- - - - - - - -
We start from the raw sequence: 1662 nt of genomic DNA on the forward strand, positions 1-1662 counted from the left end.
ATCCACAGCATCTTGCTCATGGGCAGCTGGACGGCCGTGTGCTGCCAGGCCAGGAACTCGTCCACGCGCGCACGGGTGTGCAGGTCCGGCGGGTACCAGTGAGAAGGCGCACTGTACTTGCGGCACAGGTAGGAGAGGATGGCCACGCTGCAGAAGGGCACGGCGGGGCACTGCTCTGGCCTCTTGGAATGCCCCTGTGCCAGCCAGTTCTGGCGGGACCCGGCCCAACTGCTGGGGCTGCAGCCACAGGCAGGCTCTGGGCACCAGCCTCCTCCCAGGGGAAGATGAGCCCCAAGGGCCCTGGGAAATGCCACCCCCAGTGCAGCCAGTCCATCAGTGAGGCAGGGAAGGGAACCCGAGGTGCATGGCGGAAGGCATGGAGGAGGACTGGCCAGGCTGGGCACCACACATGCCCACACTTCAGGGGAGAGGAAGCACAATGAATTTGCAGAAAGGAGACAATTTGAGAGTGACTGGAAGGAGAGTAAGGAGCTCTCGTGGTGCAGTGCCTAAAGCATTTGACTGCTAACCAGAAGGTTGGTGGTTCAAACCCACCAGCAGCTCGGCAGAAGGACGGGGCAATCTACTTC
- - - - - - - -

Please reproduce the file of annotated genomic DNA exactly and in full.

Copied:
We start from the raw sequence: 1662 nt of genomic DNA on the forward strand, positions 1-1662 counted from the left end.
ATCCACAGCATCTTGCTCATGGGCAGCTGGACGGCCGTGTGCTGCCAGGCCAGGAACTCGTCCACGCGCGCACGGGTGTGCAGGTCCGGCGGGTACCAGTGAGAAGGCGCACTGTACTTGCGGCACAGGTAGGAGAGGATGGCCACGCTGCAGAAGGGCACGGCGGGGCACTGCTCTGGCCTCTTGGAATGCCCCTGTGCCAGCCAGTTCTGGCGGGACCCGGCCCAACTGCTGGGGCTGCAGCCACAGGCAGGCTCTGGGCACCAGCCTCCTCCCAGGGGAAGATGAGCCCCAAGGGCCCTGGGAAATGCCACCCCCAGTGCAGCCAGTCCATCAGTGAGGCAGGGAAGGGAACCCGAGGTGCATGGCGGAAGGCATGGAGGAGGACTGGCCAGGCTGGGCACCACACATGCCCACACTTCAGGGGAGAGGAAGCACAATGAATTTGCAGAAAGGAGACAATTTGAGAGTGACTGGAAGGAGAGTAAGGAGCTCTCGTGGTGCAGTGCCTAAAGCATTTGACTGCTAACCAGAAGGTTGGTGGTTCAAACCCACCAGCAGCTCGGCAGAAGGACGGGGCAATCTACTTC